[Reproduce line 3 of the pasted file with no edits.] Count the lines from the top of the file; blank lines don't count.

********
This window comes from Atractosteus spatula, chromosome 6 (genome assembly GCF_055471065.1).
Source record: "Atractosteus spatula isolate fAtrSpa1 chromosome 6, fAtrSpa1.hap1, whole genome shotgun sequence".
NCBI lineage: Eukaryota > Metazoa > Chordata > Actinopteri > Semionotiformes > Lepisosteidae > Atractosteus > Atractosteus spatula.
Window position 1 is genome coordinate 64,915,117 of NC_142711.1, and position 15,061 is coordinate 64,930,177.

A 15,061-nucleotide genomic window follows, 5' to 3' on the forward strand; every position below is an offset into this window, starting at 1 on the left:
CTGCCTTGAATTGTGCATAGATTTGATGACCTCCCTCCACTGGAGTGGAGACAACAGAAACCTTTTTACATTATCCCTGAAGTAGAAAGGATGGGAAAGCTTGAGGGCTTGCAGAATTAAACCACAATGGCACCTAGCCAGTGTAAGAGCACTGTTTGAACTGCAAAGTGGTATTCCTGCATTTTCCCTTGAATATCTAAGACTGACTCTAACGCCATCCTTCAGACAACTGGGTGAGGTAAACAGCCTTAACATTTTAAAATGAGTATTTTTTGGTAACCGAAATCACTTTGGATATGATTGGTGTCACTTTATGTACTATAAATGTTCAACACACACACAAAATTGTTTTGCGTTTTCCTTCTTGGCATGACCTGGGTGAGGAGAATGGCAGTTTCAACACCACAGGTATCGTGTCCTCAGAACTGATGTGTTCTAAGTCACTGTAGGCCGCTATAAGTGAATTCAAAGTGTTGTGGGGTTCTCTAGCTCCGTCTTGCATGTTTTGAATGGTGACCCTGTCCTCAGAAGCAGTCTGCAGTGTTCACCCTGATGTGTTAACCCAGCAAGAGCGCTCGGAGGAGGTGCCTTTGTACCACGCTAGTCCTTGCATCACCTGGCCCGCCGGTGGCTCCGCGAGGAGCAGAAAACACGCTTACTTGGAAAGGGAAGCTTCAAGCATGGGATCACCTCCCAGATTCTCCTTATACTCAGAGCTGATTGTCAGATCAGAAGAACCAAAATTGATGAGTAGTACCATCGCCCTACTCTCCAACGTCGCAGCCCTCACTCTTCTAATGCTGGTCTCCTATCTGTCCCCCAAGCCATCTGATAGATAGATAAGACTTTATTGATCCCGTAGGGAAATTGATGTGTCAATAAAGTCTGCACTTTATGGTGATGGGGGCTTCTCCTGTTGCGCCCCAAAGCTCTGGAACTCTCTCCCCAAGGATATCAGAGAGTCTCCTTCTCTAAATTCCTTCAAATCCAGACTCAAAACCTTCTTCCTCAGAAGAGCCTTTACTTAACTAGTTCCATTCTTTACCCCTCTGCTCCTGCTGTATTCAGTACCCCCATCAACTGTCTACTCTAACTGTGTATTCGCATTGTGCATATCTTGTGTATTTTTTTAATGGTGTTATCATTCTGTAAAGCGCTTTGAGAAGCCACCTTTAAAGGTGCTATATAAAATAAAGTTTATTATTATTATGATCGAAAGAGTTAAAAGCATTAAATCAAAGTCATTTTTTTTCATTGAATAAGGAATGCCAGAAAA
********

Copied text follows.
NCBI lineage: Eukaryota > Metazoa > Chordata > Actinopteri > Semionotiformes > Lepisosteidae > Atractosteus > Atractosteus spatula.